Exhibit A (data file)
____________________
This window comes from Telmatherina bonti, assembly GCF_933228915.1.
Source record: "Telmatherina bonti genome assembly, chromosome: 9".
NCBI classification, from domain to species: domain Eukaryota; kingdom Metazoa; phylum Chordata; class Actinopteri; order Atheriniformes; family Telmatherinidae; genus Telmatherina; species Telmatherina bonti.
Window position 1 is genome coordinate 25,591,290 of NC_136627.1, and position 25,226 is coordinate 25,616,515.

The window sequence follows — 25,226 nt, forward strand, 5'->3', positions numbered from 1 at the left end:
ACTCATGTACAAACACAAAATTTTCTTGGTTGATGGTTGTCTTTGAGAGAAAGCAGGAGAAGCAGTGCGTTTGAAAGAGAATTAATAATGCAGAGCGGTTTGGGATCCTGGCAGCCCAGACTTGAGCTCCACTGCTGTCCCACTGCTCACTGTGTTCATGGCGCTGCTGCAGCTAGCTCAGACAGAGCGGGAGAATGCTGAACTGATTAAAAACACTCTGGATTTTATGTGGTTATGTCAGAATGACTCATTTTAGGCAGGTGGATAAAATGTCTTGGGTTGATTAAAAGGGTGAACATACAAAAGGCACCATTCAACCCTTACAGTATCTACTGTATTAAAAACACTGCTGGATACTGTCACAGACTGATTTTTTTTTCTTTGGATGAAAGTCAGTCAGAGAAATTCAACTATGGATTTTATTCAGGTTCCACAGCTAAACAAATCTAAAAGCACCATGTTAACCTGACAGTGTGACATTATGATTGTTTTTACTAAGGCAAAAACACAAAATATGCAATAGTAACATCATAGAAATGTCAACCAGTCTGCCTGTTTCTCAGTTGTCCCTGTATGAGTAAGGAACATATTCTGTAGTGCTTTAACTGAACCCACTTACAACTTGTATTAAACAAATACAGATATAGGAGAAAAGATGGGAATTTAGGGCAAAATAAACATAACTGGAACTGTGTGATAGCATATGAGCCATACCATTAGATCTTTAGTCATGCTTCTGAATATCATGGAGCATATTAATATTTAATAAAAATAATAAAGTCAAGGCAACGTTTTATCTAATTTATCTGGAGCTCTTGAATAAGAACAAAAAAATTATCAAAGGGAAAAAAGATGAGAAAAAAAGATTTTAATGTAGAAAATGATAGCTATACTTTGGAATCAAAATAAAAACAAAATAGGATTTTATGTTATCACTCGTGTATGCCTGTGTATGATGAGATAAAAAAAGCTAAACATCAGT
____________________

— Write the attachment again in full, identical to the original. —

This window comes from Telmatherina bonti, assembly GCF_933228915.1.
Source record: "Telmatherina bonti genome assembly, chromosome: 9".
NCBI classification, from domain to species: domain Eukaryota; kingdom Metazoa; phylum Chordata; class Actinopteri; order Atheriniformes; family Telmatherinidae; genus Telmatherina; species Telmatherina bonti.
Window position 1 is genome coordinate 25,591,290 of NC_136627.1, and position 25,226 is coordinate 25,616,515.

The window sequence follows — 25,226 nt, forward strand, 5'->3', positions numbered from 1 at the left end:
ACTCATGTACAAACACAAAATTTTCTTGGTTGATGGTTGTCTTTGAGAGAAAGCAGGAGAAGCAGTGCGTTTGAAAGAGAATTAATAATGCAGAGCGGTTTGGGATCCTGGCAGCCCAGACTTGAGCTCCACTGCTGTCCCACTGCTCACTGTGTTCATGGCGCTGCTGCAGCTAGCTCAGACAGAGCGGGAGAATGCTGAACTGATTAAAAACACTCTGGATTTTATGTGGTTATGTCAGAATGACTCATTTTAGGCAGGTGGATAAAATGTCTTGGGTTGATTAAAAGGGTGAACATACAAAAGGCACCATTCAACCCTTACAGTATCTACTGTATTAAAAACACTGCTGGATACTGTCACAGACTGATTTTTTTTTCTTTGGATGAAAGTCAGTCAGAGAAATTCAACTATGGATTTTATTCAGGTTCCACAGCTAAACAAATCTAAAAGCACCATGTTAACCTGACAGTGTGACATTATGATTGTTTTTACTAAGGCAAAAACACAAAATATGCAATAGTAACATCATAGAAATGTCAACCAGTCTGCCTGTTTCTCAGTTGTCCCTGTATGAGTAAGGAACATATTCTGTAGTGCTTTAACTGAACCCACTTACAACTTGTATTAAACAAATACAGATATAGGAGAAAAGATGGGAATTTAGGGCAAAATAAACATAACTGGAACTGTGTGATAGCATATGAGCCATACCATTAGATCTTTAGTCATGCTTCTGAATATCATGGAGCATATTAATATTTAATAAAAATAATAAAGTCAAGGCAACGTTTTATCTAATTTATCTGGAGCTCTTGAATAAGAACAAAAAAATTATCAAAGGGAAAAAAGATGAGAAAAAAAGATTTTAATGTAGAAAATGATAGCTATACTTTGGAATCAAAATAAAAACAAAATAGGATTTTATGTTATCACTCGTGTATGCCTGTGTATGATGAGATAAAAAAAGCTAAACATCAGT